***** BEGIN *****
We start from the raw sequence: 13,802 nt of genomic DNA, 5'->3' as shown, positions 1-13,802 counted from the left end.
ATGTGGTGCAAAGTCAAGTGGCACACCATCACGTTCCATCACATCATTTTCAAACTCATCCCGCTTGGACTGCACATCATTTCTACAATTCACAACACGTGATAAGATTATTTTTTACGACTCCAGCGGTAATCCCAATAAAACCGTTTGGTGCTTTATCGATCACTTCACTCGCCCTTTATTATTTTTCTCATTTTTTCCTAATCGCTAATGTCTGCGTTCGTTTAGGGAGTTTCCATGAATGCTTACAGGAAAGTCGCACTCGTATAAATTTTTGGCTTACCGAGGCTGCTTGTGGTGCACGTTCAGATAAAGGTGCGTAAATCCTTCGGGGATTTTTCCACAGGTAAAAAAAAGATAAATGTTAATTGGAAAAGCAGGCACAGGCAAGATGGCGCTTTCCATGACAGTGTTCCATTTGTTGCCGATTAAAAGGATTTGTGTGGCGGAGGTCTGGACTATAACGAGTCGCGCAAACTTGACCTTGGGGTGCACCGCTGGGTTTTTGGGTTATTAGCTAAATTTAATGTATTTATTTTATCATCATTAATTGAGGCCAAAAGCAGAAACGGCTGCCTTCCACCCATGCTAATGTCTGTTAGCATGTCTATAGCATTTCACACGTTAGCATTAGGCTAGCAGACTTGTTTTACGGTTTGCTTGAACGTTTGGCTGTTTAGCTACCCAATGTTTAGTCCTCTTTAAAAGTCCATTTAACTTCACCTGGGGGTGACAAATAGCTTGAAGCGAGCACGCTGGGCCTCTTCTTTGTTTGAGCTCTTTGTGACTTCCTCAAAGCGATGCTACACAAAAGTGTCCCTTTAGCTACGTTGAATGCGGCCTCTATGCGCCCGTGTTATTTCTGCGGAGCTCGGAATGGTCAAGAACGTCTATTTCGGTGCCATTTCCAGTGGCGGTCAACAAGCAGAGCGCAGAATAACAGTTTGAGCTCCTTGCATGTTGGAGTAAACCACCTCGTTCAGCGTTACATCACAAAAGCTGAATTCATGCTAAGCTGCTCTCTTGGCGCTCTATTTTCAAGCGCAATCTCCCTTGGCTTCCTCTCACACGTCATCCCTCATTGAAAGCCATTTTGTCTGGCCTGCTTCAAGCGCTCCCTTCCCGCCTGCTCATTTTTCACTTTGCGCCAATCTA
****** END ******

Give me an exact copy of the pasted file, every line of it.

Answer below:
We start from the raw sequence: 13,802 nt of genomic DNA, 5'->3' as shown, positions 1-13,802 counted from the left end.
ATGTGGTGCAAAGTCAAGTGGCACACCATCACGTTCCATCACATCATTTTCAAACTCATCCCGCTTGGACTGCACATCATTTCTACAATTCACAACACGTGATAAGATTATTTTTTACGACTCCAGCGGTAATCCCAATAAAACCGTTTGGTGCTTTATCGATCACTTCACTCGCCCTTTATTATTTTTCTCATTTTTTCCTAATCGCTAATGTCTGCGTTCGTTTAGGGAGTTTCCATGAATGCTTACAGGAAAGTCGCACTCGTATAAATTTTTGGCTTACCGAGGCTGCTTGTGGTGCACGTTCAGATAAAGGTGCGTAAATCCTTCGGGGATTTTTCCACAGGTAAAAAAAAGATAAATGTTAATTGGAAAAGCAGGCACAGGCAAGATGGCGCTTTCCATGACAGTGTTCCATTTGTTGCCGATTAAAAGGATTTGTGTGGCGGAGGTCTGGACTATAACGAGTCGCGCAAACTTGACCTTGGGGTGCACCGCTGGGTTTTTGGGTTATTAGCTAAATTTAATGTATTTATTTTATCATCATTAATTGAGGCCAAAAGCAGAAACGGCTGCCTTCCACCCATGCTAATGTCTGTTAGCATGTCTATAGCATTTCACACGTTAGCATTAGGCTAGCAGACTTGTTTTACGGTTTGCTTGAACGTTTGGCTGTTTAGCTACCCAATGTTTAGTCCTCTTTAAAAGTCCATTTAACTTCACCTGGGGGTGACAAATAGCTTGAAGCGAGCACGCTGGGCCTCTTCTTTGTTTGAGCTCTTTGTGACTTCCTCAAAGCGATGCTACACAAAAGTGTCCCTTTAGCTACGTTGAATGCGGCCTCTATGCGCCCGTGTTATTTCTGCGGAGCTCGGAATGGTCAAGAACGTCTATTTCGGTGCCATTTCCAGTGGCGGTCAACAAGCAGAGCGCAGAATAACAGTTTGAGCTCCTTGCATGTTGGAGTAAACCACCTCGTTCAGCGTTACATCACAAAAGCTGAATTCATGCTAAGCTGCTCTCTTGGCGCTCTATTTTCAAGCGCAATCTCCCTTGGCTTCCTCTCACACGTCATCCCTCATTGAAAGCCATTTTGTCTGGCCTGCTTCAAGCGCTCCCTTCCCGCCTGCTCATTTTTCACTTTGCGCCAATCTA